2. Is their theory useful as a substitute for conventional physics? They introduce new terms and definitions but in the end they agree with Clausius's formula for entropy as noted above. The textbook values for entropy are safe. They derive an absolute value for entropy but create a new mystery, what is this new attribute that was also created in the beginning? Pure accident as opposed to a relation between particles? They say thermodynamics does not mandate irreversibility but they don't even address the fundamental issue for real processes and likely they cannot with their circular approach.

3. Are they right? They propose a unified theory with quantum mechanics. They say "Whereas the entropies of statistical mechanics are thought to represent ultimate disorder if the system is in a stable equilibrium state, the entropy of the unified theory represents perfect order for such a state." It's difficult to say, but their theory has been refused publication and their theory on disorder vs disorder is buried in an obscure journal and the authors, as I said, do not respond to queries. This leads one to suspect they are more interested in pedantic arguments about theorems and definitions than real world problems. It seems ironic that it is Boltzman's statistical mechanics, which the authors dismiss, that was derived to address the very issue they ignore; Why does the observed universe appear to be irreversible? There is no irony however in simply ignoring the problem.
Androrim
As a teacher I am greatful to the authors, Gyftopoulos and Beretta, for providing me (and other teachers of thermodynamics ) with this novel, logically consistent and enlightening approach to thermodynamics. I use their exposition as the foundation of my teaching in both my graduate and undergraduate engineering courses in thermodynamics. I start with an expanded version of Chapter 14 of the book. This Chapter gives a concise summary of the thermodynamic concepts that constitute the basic structure of thermodynamics. Actually, the authors have a paper, found in the Proceedings ASME, Vo. 266, pp 206-217 (1993), in which they outline their presentation of the basic concepts in a sequence of 10 lectures. In that sequence, as in the book, there is a seamless flow from one concept to the other, without arbitrary statements, or non-rigorous derivations and misconceptions, as in most of the thermodynamic textbooks. For instance, unlike others who insist on talking about heat from page one, in spite of the fact that the concept of heat cannot be understood without the Second Law, Gyfropoulos and Beretta introduce heat towards the end of their exposition of basic concepts, where I believe it actually belongs. The above paper summarizes the order of introduction of concepts which I copy here:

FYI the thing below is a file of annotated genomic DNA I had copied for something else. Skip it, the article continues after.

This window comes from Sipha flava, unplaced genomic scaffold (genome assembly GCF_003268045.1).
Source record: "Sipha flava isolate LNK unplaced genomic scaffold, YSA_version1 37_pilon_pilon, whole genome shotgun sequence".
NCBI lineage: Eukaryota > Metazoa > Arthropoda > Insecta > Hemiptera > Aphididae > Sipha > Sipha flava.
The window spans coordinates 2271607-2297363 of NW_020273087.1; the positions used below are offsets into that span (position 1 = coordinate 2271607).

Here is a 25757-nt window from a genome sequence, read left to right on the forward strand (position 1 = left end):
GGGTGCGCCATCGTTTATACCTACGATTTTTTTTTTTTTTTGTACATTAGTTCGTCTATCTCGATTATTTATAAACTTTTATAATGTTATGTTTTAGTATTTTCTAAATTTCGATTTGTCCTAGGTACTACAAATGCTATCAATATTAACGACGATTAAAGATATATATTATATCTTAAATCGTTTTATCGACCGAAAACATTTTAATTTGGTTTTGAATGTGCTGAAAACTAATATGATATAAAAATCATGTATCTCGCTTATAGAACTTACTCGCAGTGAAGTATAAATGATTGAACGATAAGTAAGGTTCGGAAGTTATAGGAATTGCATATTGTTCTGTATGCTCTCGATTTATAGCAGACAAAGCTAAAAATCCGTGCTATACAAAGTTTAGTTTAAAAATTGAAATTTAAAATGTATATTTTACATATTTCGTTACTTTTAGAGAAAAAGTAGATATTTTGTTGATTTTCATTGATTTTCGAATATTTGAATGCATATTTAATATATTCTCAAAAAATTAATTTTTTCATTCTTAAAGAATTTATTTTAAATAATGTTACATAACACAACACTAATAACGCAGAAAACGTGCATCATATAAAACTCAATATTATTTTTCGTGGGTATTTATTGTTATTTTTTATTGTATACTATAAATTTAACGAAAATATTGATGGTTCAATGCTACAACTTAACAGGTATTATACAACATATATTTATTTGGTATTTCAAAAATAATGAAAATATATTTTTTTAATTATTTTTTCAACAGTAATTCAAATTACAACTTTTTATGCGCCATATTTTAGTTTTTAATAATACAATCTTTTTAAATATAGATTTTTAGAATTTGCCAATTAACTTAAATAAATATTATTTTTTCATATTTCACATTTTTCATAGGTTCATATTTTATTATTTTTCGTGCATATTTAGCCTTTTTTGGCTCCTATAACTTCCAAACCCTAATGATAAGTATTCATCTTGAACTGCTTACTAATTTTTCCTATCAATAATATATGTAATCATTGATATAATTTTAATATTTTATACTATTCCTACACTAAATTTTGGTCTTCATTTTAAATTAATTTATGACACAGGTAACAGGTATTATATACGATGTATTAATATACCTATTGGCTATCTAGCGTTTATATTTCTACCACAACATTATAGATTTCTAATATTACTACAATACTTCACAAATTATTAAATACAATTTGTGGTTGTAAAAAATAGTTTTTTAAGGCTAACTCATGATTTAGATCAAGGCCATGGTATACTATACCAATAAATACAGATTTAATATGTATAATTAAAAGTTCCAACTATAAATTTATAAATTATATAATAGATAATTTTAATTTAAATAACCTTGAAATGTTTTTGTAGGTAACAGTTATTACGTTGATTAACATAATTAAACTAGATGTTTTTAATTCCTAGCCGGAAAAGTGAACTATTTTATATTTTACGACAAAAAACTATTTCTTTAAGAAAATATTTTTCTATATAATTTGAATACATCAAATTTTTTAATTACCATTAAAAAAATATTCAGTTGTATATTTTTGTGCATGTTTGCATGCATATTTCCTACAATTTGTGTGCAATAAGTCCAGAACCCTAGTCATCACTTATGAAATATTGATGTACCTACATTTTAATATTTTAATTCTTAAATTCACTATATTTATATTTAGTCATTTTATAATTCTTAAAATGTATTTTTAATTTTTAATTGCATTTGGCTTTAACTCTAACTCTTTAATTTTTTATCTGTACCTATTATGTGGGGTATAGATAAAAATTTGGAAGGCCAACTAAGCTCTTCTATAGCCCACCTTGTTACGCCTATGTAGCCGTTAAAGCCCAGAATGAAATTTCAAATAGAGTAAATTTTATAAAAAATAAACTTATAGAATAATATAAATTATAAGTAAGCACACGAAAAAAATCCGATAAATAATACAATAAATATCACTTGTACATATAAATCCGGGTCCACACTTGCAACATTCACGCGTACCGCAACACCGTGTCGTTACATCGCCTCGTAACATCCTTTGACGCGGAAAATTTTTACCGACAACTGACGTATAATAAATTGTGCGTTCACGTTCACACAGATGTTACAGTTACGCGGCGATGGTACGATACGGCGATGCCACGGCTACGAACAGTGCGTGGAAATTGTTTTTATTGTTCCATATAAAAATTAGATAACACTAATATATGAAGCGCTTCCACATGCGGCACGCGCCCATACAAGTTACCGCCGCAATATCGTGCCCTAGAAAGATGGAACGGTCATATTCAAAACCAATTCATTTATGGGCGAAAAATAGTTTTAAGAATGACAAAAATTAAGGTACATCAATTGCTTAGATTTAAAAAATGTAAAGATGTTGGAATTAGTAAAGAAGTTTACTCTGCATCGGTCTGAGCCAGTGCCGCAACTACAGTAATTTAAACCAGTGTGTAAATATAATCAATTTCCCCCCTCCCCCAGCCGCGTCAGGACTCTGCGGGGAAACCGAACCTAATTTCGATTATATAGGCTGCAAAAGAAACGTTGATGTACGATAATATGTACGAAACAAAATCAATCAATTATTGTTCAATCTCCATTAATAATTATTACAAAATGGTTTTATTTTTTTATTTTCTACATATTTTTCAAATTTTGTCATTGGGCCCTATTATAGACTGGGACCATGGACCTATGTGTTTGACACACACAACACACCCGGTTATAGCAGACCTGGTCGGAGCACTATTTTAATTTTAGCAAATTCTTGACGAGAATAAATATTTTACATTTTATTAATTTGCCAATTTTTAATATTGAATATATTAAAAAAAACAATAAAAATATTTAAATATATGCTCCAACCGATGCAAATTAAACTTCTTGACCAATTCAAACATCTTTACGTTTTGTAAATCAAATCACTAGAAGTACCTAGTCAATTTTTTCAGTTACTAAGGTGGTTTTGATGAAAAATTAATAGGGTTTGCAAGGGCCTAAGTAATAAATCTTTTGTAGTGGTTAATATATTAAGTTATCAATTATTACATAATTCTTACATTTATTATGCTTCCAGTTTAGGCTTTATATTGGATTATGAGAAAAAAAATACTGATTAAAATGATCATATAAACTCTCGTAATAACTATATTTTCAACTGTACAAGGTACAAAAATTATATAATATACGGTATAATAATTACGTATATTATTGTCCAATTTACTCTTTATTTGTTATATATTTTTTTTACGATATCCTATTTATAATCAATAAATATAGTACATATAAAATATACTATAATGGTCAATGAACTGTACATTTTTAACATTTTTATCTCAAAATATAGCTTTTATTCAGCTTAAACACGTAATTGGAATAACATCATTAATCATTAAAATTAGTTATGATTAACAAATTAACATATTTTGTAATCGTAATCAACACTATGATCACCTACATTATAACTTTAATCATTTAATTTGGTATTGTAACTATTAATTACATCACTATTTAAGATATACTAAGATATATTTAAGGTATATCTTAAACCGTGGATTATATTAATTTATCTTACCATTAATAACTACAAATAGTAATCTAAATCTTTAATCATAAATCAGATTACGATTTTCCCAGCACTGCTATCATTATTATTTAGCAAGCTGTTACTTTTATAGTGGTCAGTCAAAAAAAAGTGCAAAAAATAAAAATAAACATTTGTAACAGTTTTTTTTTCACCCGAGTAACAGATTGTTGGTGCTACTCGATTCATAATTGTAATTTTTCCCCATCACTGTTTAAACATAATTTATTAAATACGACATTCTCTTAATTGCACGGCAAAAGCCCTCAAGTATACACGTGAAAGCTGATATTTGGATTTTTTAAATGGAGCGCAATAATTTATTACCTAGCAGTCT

"System (constituents and parameters); properties; state; energy(without heat and work) and energy balance; classification of states in terms of time evolution; existence of stable equilibrium states; available energy;entropy (without heat and temperature) of any state (equilibrium or not) and entropy balance; properties of stable equilibrium states; temperature in terms of energy and entropy;chemical potentials; pressure; work; heat; applications of balances"
My experience is that with this exposition of concepts the students end up with a better understanding of the structure of thermodynamics and a clear mental picture of the framework of basic concepts on which they can attach the application treatments they subsequently learn. I share the entusiasm of the two reviewers from Blacksburg about the book and its presentation of the entropy and the energy-entropy diagrams and I would like to add one more element: the treatment of the concept of reservoirs and the resulting extremely simple derivation of the Carnot Coefficient.